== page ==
Oliver by Charles Dickens. I first heard of Charles Dickens when my father took me to the movie in a down town cinema in Manila. Watching Oliver! the musical, made me rush to the school library and take out Oliver Twist, David Copperfield and Great Expectations. That’s why I would never knock Hollywood. It introduced me to a world of reading I would never have accessed as a child in the third world.

The Book of Naughty Children by Enid Blyton. This led me to read everything else that Enid Blyton wrote. I especially loved the first two books of Noddy, when he discovers Toy Town and builds his own home/ Reading Enid Blyton now, I don’t get the same buzz she gave me in my childhood, but I will never forget. She gave me that feeling of “urgency” that Julia Eccleshare talks about, that ‘must read more’ feeling that children’s authors can only hope for in their audience.

Tintin in Tibet by Herge. Billions of blue blistering barnacles in ten thousand thundering typhoons! I read this one over and over … as well as the others. And I spent hours copying little details from the drawings – the way the waves in the sea had a foamy crest; the shape of the back of someone’s head; the peak of a mountain.

Thursday, 5 October 2006

What Makes a Children’s Book Great?

Author Tony Bradman, critic Julia Eccleshare and teacher/critic Gwynneth Bailey discussed What Makes a Children’s Book Great at an event co-sponsored by SCBWI British Isles and the Society of Authors on 14 September 2006.

What makes a children’s book great has everything to do with who you are and little to do with tried and tested formulae.

Author Tony Bradman confesses that his favourite picture book choices is informed by the fact that his children were little in the 1980s – and so his favourites include many from that period: Mister Magnolia by Quentin Blake, Not Now Bernard by David McKee, Avocado Baby by John Burningham, The Elephant and the Bad Baby by Elfrida Vipont.

The Guardian children’s book critic Julia Eccleshare harks back to her three childhood favourites: Children on the Oregon Trail by A. Rutger Van Der Loeff, The Swarm in May by William Mayne and Tom’s Midnight Garden by Philippa Pearce.

Teacher Gwynneth Bailey, who also writes for the Times Educational Supplement and reviews books for Books for Keeps and other review sites, struggled to list her five favourite books and settled for the following eleven:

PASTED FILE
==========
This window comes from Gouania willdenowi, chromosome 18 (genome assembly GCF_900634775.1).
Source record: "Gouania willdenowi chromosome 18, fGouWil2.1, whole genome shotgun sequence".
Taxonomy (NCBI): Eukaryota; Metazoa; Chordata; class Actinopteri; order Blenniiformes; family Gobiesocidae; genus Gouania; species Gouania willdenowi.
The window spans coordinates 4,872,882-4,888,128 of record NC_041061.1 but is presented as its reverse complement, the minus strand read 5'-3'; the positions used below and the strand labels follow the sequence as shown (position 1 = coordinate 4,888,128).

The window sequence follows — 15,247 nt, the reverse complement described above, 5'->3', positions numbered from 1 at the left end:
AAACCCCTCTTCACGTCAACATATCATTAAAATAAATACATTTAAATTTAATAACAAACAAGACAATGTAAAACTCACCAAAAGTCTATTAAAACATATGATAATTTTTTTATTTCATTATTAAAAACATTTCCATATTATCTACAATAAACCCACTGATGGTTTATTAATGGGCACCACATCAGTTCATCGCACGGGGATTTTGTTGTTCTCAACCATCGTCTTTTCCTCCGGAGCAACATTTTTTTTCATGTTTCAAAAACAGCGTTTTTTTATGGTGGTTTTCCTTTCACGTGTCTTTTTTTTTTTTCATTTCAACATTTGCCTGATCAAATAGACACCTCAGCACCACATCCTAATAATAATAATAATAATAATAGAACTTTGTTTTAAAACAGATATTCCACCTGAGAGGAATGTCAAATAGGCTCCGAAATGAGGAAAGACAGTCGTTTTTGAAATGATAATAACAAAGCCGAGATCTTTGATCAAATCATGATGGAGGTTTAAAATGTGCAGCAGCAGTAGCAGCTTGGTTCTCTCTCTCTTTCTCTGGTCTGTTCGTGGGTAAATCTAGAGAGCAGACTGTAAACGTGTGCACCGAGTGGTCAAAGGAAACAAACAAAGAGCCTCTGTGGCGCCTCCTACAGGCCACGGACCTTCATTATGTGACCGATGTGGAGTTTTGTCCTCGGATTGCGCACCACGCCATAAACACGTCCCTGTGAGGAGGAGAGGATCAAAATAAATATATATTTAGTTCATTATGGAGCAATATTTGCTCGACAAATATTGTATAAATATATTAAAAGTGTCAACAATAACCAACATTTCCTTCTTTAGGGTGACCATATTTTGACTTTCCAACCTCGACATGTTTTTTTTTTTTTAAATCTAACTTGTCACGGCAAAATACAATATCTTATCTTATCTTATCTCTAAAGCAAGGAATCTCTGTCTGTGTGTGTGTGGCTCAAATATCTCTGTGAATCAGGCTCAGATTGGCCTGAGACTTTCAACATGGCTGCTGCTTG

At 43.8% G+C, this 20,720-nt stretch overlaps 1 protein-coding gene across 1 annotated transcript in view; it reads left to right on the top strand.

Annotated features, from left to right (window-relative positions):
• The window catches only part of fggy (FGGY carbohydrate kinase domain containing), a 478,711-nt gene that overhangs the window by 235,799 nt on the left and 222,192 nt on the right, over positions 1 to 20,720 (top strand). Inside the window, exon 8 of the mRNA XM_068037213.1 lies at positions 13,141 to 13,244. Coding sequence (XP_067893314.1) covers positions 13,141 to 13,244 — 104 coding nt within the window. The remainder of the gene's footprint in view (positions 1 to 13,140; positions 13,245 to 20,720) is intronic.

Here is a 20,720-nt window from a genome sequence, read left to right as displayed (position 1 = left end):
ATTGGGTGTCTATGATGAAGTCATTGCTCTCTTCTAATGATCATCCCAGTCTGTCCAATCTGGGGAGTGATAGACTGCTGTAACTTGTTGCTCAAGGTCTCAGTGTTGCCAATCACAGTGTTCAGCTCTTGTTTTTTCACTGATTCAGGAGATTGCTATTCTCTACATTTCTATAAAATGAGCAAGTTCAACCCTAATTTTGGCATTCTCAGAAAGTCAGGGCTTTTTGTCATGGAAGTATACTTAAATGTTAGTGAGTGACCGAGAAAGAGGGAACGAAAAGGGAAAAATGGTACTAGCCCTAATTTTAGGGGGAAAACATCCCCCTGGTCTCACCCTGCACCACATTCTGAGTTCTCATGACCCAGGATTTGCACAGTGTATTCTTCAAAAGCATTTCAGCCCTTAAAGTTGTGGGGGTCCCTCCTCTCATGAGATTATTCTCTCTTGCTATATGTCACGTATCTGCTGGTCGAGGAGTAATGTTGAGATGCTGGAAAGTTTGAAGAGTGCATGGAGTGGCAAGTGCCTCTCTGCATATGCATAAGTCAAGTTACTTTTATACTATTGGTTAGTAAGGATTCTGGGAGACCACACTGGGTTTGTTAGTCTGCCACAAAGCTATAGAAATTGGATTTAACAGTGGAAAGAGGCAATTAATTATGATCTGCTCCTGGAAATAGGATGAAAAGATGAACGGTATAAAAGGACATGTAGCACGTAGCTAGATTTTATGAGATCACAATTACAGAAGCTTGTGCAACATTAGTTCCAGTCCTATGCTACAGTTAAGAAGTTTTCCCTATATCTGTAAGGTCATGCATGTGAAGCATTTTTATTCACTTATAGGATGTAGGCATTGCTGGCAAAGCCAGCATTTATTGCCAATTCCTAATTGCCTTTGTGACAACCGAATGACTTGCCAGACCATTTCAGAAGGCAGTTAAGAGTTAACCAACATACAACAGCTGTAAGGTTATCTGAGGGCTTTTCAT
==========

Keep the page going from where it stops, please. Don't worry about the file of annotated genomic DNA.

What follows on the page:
Where the Wild Things Are by Maurice Sendak
All Afloat on Noah’s Boat by Tony Mitton
Cockatoos by Quentin Blake
Sophie and the Sea Wolf by Helen Cresswell
Tanka Tanka Skunk by Steve Webb
The Whale’s Song by Dyan Sheldon
Unwitting Wisdom: An Anthology of Aesop’s Fables by Helen Ward
The Cockerel and the Fox by Helen Ward
The Christmas Miracle of Jonathan Toomey by Susan Wojciechowski
Catkin by Antonia Barber
Owl Babies by Martin Waddell

The Story or the Telling?

Julia polled “a gang of lanky, over-schooled 15 year olds” on what they believed made a children’s book great. Their answers read like a creative writing textbook:

  • It must have a great story.

  • There must be a battle between good and evil

  • You must like the characters

  • It must be set in a place you have never been to that you would like to visit
“I agree with all this but I would not say that is all,” says Julia. “What makes children’s books great? I don’t think it’s the story. How many kids finish reading a book and say that it was the narrative drive from A to B that kept them reading. What you tend to remember (from a great book) is not the story but the emotional intelligence. It’s the storytelling.”

Reading about three owl babies waiting for their mother in Owl Babies resonates with young readers. “Children really identify with Owl Babies,” says Gwynneth., “when mum goes off, is she going to come back?”

As a ten year old reading Children on the Oregon Trail, Julia felt connected with the travails of the pioneering American family at the heart of the story. “I could identify entirely with the family,” she says. “It had an emotional intelligence that somehow made you empathetic about other people in your life as well.”

For Tony, The Eagle of the Ninth by Rosemary Sutcliffe struck a similar empathetic chord. “My own dad left when I was very young and The Eagle of the Ninth, which was published the year I was born, was about a boy searching for the truth about his dad,” he says. “What makes books like these qualify (for greatness) is what makes Shakespeare great – the universality of their themes.”